The pitfalls of sponsorship: the Dulux Spurs debacle

About the author

Chris is a lecturer, media trainer, crisis communication consultant and coach. Her in-house roles have included the global position of Director of PR for Barclays. Chris leads the CIPR PR Diploma and Crisis Comms Diplomas. BA Hons, CAM, MCIPR

The view from Dr Kevin Ruck's seat at White Hart Lane - the home of Spurs football club.
The view from Dr Kevin Ruck's seat at White Hart Lane - the home of Spurs football club.

Sponsorship is a tried and tested way to develop your brand’s persona.  Basically, the idea being that the values associated with the sponsorship asset – be it a celebrity, event, sport or whatever – is transferred onto your organisation.  Some organisations look for sponsorship assets that give them what they don’t have.  A bank for example that is a bit staid may look for an association that can bring a bit of razzle, dazzle.  Or sponsorship can be used to reinforce existing brand values.  Rolex is an aspirational brand with a long-standing sponsorship connection to the upmarket sport of tennis.

This is the theory, of course, but something has just gone a bit awry with Dulux paints recently announced sponsorship of Tottenham Hotspur football club.

A marketing director for the company that owns Dulux said when announcing the sponsorship: “Our relationship with Tottenham Hotspur is a perfect synergy of two iconic British brands.”  But within minutes of the announcement the Twitter trolls were at work and it became clear Dulux was anything but prepared.

Now I have to declare an interest here as an Arsenal supporter (for the uninitiated that means Spurs is an arch enemy) but the rogue Tweets were hilarious to anyone.  It began with someone asking via Twitter if the Spurs trophy cabinet would be a good place to store tins of paint (it is some time since Spurs won any silverware.)  Unfortunately, Dulux Tweeted back a photo of an empty cabinet and a reminder that surfaces should be free of dust before painting.  Ouch!

I sought the views of my fellow PR Academy colleague (and Spurs fan) Dr Kevin Ruck.

It seems a bit of an odd sponsorship – where is the affinity?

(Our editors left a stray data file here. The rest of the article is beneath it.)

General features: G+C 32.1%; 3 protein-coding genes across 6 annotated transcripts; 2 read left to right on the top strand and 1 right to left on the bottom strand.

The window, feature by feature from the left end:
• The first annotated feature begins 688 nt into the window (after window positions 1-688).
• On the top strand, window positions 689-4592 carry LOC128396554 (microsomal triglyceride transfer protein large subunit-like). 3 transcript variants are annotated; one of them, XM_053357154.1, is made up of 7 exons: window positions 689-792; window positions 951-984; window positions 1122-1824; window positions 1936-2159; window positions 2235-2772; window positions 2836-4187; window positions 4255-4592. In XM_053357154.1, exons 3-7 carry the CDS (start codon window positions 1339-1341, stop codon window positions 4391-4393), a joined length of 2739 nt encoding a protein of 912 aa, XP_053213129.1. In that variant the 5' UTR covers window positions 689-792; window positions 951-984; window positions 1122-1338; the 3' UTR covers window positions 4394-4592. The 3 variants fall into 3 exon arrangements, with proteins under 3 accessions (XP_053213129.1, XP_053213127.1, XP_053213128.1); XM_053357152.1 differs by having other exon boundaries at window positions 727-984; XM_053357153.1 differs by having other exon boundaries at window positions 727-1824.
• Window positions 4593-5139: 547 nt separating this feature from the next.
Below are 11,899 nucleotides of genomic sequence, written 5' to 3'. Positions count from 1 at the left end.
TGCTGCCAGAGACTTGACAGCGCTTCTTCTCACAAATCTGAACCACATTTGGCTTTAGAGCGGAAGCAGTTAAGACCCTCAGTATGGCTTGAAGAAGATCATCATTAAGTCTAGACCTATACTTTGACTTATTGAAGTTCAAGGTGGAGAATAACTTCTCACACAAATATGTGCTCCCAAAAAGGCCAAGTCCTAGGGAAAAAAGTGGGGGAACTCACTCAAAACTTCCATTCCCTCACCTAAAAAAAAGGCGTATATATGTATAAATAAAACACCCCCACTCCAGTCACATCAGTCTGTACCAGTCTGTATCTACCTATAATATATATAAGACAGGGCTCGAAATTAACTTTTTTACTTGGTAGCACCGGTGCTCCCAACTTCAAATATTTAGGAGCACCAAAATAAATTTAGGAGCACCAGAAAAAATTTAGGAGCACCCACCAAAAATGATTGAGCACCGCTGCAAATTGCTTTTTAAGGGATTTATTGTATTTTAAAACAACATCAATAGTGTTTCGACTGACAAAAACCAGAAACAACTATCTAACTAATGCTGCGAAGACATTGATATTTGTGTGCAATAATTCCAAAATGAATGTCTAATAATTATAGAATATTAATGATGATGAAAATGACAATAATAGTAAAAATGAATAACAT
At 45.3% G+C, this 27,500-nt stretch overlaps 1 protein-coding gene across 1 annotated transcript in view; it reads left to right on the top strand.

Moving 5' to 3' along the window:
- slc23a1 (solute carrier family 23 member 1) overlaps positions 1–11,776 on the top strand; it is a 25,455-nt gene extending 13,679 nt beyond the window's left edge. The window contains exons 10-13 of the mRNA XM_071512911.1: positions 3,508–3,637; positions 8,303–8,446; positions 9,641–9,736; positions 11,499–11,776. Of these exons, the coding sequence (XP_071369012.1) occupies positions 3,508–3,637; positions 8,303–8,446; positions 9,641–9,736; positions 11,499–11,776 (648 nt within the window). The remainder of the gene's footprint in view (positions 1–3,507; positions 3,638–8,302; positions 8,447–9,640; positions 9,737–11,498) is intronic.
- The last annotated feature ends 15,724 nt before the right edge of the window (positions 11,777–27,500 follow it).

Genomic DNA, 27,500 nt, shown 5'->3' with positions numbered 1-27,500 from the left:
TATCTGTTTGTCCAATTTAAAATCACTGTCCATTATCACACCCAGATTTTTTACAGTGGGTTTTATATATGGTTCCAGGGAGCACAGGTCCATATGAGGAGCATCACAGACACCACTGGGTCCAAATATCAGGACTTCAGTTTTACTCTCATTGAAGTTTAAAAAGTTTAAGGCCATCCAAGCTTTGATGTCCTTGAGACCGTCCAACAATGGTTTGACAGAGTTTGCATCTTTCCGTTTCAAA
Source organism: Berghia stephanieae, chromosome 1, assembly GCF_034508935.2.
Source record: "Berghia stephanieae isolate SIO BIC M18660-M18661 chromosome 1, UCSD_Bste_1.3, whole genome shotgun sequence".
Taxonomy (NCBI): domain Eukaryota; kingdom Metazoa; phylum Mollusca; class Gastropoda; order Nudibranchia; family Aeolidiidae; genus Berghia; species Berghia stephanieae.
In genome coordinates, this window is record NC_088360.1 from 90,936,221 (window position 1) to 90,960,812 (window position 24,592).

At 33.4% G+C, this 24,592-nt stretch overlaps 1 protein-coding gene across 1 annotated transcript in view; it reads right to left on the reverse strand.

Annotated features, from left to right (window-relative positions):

It’s certainly got everyone talking about Dulux (and unfortunately, the Spurs trophy cabinet).  On Friday morning the talk on BBC Breakfast was whether there was a need for Dulux to apologise. They have now done so.  The initial Tweets by Dulux were quite cheeky but were then deleted and a quite formal apology followed. Spurs responded in good spirit saying that they were going to ‘gloss over it’.

Kevin continued: “So, did Dulux need to apologise?  Spurs fans will probably have taken it in good spirit.  Dulux has swung from being seen as a bit of a cheeky brand back to being very corporate. One wonders what phone calls were happening behind the scenes between those at the top of those organisations!”

It is a bit of a fun issue but it does raise some serious points about not just finding the sponsorship that delivers the brand values you want but understanding that that to make that affinity stick an audit of all communications and tone of voice needs to be undertaken.  Spurs manager, Jose Mourinho, when asked about the episode replied “What is Dulux?”  Another one who hadn’t been briefed.

There is an obvious point about authenticity here too.  I suspect the Dulux Twitter handler was trying to be authentic but how to keep that kind of informality going but not trash the sponsorship hadn’t been thought through.  Another completely unrelated insight into how hard this can be was also to be found in the world of football.

Up and coming Manchester City player, Phil Foden, fired his social media agency after a Tweet that was said to have thrown down the gauntlet to a fellow but rival player who he actually respected.  As former England star, Gary Neville, said: “Lads run your own accounts! Your independent thought and authenticity is at stake. It’s your voice, not anyone else’s.”  Quite.


Chris Tucker is the course leader for the PR Academy CIPR PR Diploma and Crisis Communication Diploma.